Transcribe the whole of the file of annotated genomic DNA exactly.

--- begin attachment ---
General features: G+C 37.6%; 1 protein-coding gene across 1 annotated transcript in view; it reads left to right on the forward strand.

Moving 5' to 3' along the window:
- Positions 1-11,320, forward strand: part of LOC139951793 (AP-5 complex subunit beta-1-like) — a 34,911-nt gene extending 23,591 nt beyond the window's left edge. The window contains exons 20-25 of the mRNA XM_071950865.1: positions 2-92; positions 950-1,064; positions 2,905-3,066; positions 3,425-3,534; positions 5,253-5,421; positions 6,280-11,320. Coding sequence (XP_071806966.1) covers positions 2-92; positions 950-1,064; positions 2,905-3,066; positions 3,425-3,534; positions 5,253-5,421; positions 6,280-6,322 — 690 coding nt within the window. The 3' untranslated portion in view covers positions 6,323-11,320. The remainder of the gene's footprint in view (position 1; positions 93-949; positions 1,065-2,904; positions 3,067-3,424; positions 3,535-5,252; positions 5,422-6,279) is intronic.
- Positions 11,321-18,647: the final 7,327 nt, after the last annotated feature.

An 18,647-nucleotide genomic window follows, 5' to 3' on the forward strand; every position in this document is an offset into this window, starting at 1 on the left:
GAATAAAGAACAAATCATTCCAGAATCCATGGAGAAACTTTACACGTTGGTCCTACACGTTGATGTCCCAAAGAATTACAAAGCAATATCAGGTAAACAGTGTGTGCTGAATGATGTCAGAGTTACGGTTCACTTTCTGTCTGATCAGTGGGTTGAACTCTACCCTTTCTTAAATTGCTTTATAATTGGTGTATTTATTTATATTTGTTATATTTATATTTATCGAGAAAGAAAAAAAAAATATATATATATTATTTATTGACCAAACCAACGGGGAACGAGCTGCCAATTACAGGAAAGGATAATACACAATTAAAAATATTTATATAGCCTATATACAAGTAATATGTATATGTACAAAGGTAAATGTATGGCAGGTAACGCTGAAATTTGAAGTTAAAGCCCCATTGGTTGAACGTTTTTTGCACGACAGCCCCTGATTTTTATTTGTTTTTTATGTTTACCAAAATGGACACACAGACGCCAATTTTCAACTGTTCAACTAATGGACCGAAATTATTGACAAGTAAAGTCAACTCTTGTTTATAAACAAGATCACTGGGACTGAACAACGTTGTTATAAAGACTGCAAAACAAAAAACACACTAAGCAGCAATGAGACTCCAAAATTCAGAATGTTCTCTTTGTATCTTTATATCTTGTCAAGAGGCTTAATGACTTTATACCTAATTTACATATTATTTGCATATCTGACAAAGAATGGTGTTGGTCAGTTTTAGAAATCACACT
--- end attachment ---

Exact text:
General features: G+C 37.6%; 1 protein-coding gene across 1 annotated transcript in view; it reads left to right on the forward strand.

Moving 5' to 3' along the window:
- Positions 1-11,320, forward strand: part of LOC139951793 (AP-5 complex subunit beta-1-like) — a 34,911-nt gene extending 23,591 nt beyond the window's left edge. The window contains exons 20-25 of the mRNA XM_071950865.1: positions 2-92; positions 950-1,064; positions 2,905-3,066; positions 3,425-3,534; positions 5,253-5,421; positions 6,280-11,320. Coding sequence (XP_071806966.1) covers positions 2-92; positions 950-1,064; positions 2,905-3,066; positions 3,425-3,534; positions 5,253-5,421; positions 6,280-6,322 — 690 coding nt within the window. The 3' untranslated portion in view covers positions 6,323-11,320. The remainder of the gene's footprint in view (position 1; positions 93-949; positions 1,065-2,904; positions 3,067-3,424; positions 3,535-5,252; positions 5,422-6,279) is intronic.
- Positions 11,321-18,647: the final 7,327 nt, after the last annotated feature.

An 18,647-nucleotide genomic window follows, 5' to 3' on the forward strand; every position in this document is an offset into this window, starting at 1 on the left:
GAATAAAGAACAAATCATTCCAGAATCCATGGAGAAACTTTACACGTTGGTCCTACACGTTGATGTCCCAAAGAATTACAAAGCAATATCAGGTAAACAGTGTGTGCTGAATGATGTCAGAGTTACGGTTCACTTTCTGTCTGATCAGTGGGTTGAACTCTACCCTTTCTTAAATTGCTTTATAATTGGTGTATTTATTTATATTTGTTATATTTATATTTATCGAGAAAGAAAAAAAAAATATATATATATTATTTATTGACCAAACCAACGGGGAACGAGCTGCCAATTACAGGAAAGGATAATACACAATTAAAAATATTTATATAGCCTATATACAAGTAATATGTATATGTACAAAGGTAAATGTATGGCAGGTAACGCTGAAATTTGAAGTTAAAGCCCCATTGGTTGAACGTTTTTTGCACGACAGCCCCTGATTTTTATTTGTTTTTTATGTTTACCAAAATGGACACACAGACGCCAATTTTCAACTGTTCAACTAATGGACCGAAATTATTGACAAGTAAAGTCAACTCTTGTTTATAAACAAGATCACTGGGACTGAACAACGTTGTTATAAAGACTGCAAAACAAAAAACACACTAAGCAGCAATGAGACTCCAAAATTCAGAATGTTCTCTTTGTATCTTTATATCTTGTCAAGAGGCTTAATGACTTTATACCTAATTTACATATTATTTGCATATCTGACAAAGAATGGTGTTGGTCAGTTTTAGAAATCACACT